And just like that, we’re nearing the end of October! Just one more quarter and we’re in a new year!
At the beginning of every year, we see articles about the upcoming trends in design. This year we saw trends such as geometric shapes, flat icons and illustrations, and classic serif fonts. But what does next year have in store for those of us in the design field and how can we jump on these trends early?
1. Inspiration from nature
It’s no surprise that being locked up inside for a year has changed the way we see the world. 57% of people are willing to change their buying habits in a way that will reduce the impact on the environment. Public consciousness towards environmental issues is higher than ever.
With this appreciation for nature, it’s likely that people will be more drawn to natural patterns, textures, motifs and colours. Motifs that have already hit popularity levels in design are: plants, wood textures, animal patterns, and flowers. These resonate with people’s needs for sustainability and the rising popularity of house plants (of which searches have increased around 50% in the last couple of years).
2. Motion and video
From over a year of predominantly being stuck static inside, it’s no surprise that people are wanting a little bit more motion going forward. Static designs will obviously still be around, but let’s start kicking it up and moving towards movement!
Movement is so much more engaging in the digital realm, with the ability to stop you in your scrolling tracks. More and more companies are finding that they get increased engagement from videos as opposed to the traditional static creatives. They can tell stories and communicate ideas and offers to viewers quickly and easily.
3. Text-heavy videos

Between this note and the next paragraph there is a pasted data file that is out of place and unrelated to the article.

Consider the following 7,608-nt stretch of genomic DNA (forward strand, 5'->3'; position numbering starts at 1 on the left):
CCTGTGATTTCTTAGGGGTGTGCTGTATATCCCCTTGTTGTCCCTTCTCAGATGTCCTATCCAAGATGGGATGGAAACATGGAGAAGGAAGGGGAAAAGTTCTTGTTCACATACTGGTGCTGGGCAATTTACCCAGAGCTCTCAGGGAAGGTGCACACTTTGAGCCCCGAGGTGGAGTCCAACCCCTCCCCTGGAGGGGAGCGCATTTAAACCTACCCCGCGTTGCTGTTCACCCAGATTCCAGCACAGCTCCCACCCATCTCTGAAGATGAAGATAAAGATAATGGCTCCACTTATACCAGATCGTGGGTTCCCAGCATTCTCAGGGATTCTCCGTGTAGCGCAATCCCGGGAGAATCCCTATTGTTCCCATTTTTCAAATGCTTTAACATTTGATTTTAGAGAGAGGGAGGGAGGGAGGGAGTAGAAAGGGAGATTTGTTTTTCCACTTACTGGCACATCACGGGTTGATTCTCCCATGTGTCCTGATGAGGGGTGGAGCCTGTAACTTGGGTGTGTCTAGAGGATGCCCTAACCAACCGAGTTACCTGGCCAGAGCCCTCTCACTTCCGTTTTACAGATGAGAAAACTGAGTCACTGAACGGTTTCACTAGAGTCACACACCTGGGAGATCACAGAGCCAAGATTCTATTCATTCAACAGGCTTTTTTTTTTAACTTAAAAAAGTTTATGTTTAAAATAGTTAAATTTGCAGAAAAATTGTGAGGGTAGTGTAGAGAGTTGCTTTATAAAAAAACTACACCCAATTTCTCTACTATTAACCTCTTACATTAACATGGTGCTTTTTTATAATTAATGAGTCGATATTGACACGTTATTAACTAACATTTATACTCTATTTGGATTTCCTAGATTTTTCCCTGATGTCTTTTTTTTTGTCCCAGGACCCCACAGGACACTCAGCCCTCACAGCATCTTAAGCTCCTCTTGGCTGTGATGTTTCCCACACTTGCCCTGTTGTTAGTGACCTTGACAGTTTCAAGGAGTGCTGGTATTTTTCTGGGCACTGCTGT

This trend is quite surprising to me, as I would usually scroll past text-heavy content, but I don’t make up the trends, so here’s the next one.. text-heavy videos.
Closely related to the previously mentioned motion trend, here is an addition. You’ve got all your video content in the design pot (with your nature-inspired backgrounds), just add a litre of text! Obviously keeping it in your brand’s fonts, colours and tone of voice – could be the thing you need to get brand recognition working for you. You can include content such as announcements, case studies or testimonials, product explainers, etc.
2022, let’s see if you can change my mind about heavy reading!
4. Health awareness
Rona has raised our awareness of health, wellness and self-care, and with that, an increase in content on these topics. Being stuck at home has led people to go online for medical needs more than ever before, so medical-based websites and graphics have needed a bit of self-care too!
Contemporary medical branding is the way forward for this field, with design being a big factor in user experience on websites. No one wants to click through 17 stages to find the right medicine for them.
(If this sounds like your website, give us a shout, we’ve got you!)
In 2017, we saw a two-colour trend, but that’s so 4¾ years ago. Now we just want ONE! For all the minimalist designers out there, this trend is for you. No more struggling to find colours that work together, we’re going monochrome.
I’ve seen Instagram accounts that use monochrome tones throughout and it just hits different. Monochromatic palettes have the ability to create unity, balance and harmony that designers and consumers tend to gravitate to.
Some other possible trends that we may see come our way are the continued use of geometric shapes (we don’t think that will be falling away anytime soon), the revival of traditional media types and retro design. As well as the use of calmer, tranquil colour palettes, interesting data visualisations and more animated objects.
It will be interesting to see how many of these trends come true next year. Will you be implementing any of them in your designs? Drop us a line with your thoughts!